The newly elected Ukrainian leader announced plans to sign the pact in Brussels on 27 June. He made the statement during a parliamentary vote of confidence for Ukraine's new foreign minister Pavlo Klimkin on 19 June.
Poroshenko was elected president in May on a pro-EU platform following six months of political turmoil. He told reporters that the move will shift Ukraine away from Moscow's influence and ruled out joining a Russia-led customs union.
"That's what we have been waiting so long for, what millions of Ukrainians wanted to achieve and what they've been fighting for over the last six months. And I am sure it will take place next week," said Poroshenko.
"[The EU association agreement is] what we have been waiting so long for, what millions of Ukrainians wanted to achieve and what they've been fighting for over the last six months" - Petro Poroshenko
The decision by former president Viktor Yanukovych to abandon the EU-Ukraine association agreement last November in favour of closer ties with Moscow ignited several months of mass protests in the country's Maidan Square and led to him abandoning his post.
Since Yanukovych fled the Ukrainian capital, Russia has annexed Crimea, with Moscow accused of fuelling rebellion in the east of the country.
His departure paved the way for the instalment of a pro-EU caretaker government whose validity was rejected by Russia, leading to separatists in eastern Ukraine claiming independence from Kyiv.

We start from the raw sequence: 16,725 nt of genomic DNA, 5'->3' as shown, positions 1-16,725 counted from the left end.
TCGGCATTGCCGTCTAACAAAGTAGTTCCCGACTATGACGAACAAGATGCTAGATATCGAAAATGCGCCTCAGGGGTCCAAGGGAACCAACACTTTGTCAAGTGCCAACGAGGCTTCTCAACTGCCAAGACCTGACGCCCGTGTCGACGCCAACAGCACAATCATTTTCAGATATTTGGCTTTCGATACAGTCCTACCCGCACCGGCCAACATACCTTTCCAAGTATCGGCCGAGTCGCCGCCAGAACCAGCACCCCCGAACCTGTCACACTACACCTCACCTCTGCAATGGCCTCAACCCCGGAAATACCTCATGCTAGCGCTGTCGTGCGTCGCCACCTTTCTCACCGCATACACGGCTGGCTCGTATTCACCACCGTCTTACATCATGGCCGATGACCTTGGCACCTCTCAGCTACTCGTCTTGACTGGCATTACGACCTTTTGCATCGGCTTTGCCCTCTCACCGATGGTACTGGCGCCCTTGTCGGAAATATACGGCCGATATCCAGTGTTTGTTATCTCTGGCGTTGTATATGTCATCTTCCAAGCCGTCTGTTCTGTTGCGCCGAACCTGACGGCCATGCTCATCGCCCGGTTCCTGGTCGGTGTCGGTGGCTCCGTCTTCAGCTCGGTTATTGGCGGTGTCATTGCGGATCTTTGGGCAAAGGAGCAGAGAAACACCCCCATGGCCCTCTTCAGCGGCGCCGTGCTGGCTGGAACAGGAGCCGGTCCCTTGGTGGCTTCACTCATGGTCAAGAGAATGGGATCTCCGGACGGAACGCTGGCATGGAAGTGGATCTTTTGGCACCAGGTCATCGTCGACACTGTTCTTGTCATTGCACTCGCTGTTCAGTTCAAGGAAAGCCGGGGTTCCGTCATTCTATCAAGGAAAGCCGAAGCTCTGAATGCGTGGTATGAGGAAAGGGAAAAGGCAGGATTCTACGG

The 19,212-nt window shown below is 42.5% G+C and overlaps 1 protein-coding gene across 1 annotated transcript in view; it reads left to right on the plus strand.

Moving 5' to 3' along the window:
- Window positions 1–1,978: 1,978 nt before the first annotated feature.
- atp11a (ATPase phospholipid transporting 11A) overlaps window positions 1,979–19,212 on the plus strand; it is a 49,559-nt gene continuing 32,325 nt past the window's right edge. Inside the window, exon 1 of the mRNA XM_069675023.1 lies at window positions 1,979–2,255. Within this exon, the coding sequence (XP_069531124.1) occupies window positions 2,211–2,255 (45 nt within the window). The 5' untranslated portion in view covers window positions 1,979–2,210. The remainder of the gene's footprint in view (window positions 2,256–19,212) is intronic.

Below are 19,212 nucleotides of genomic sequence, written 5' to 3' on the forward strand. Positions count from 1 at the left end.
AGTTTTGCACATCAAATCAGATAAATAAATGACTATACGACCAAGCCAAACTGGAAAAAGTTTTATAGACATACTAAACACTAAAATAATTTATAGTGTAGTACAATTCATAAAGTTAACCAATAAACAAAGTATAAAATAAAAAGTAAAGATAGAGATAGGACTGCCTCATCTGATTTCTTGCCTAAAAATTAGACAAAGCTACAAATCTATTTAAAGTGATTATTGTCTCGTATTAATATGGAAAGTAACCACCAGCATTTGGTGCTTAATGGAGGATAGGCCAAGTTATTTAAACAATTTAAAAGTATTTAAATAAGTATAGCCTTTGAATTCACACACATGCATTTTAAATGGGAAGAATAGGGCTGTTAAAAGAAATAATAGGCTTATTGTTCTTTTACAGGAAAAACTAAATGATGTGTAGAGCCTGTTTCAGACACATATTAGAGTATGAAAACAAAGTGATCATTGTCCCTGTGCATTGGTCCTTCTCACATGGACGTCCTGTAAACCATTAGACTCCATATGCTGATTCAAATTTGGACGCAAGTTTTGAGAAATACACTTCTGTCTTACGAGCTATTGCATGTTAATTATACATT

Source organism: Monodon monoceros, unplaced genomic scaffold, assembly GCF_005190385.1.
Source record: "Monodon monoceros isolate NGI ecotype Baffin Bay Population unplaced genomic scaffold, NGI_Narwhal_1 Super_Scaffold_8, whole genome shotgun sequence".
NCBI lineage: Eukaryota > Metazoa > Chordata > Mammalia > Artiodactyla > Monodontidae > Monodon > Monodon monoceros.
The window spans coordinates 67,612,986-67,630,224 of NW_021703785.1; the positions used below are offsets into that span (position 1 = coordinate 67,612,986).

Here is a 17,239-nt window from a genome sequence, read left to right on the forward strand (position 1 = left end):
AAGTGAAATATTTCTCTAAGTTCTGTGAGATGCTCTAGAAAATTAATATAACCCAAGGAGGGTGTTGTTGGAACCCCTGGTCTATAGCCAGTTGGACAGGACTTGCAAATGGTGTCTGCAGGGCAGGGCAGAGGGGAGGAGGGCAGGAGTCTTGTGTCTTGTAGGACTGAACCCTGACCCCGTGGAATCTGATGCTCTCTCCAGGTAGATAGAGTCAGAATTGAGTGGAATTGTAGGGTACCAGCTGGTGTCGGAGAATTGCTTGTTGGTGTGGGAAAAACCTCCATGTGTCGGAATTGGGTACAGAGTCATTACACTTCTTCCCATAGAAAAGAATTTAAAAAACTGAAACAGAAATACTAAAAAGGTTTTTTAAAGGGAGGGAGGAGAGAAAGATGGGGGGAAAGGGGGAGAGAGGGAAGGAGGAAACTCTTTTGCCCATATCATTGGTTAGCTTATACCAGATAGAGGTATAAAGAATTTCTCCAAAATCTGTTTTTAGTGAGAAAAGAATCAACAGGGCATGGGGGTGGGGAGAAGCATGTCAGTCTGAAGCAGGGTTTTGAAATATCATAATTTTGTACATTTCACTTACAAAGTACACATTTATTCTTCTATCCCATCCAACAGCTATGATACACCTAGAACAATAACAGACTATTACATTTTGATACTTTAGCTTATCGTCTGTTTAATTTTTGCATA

According to a UN estimate released this week, at least 356 people, including 257 civilians, have been killed in eastern Ukraine since 7 May.
Interim Ukrainian prime minister Arseniy Yatsenyuk signed the political section of the EU association agreement in March 2014.
"Some economic problems may appear for us, and we will be unable to keep a zero import duty [on Ukrainian exports] for certain" - Vladimir Putin
And now, the economic section will be signed next week. It requires Ukraine to open up its markets to the EU's free trade zone; setting the condition that Kyiv should lift its barriers to EU imports.
At the moment, Ukraine has restrictions on EU products to protect its farmers and steel mills in the industrial east of the country from direct EU competition.
However, Russian president Vladimir Putin warned that Ukrainian exports to Russia will no longer be zero-rated should Kyiv sign the economic part of a free trade agreement with the EU.
"Some economic problems may appear for us, and we will be unable to keep a zero import duty for certain," said the Russian leader.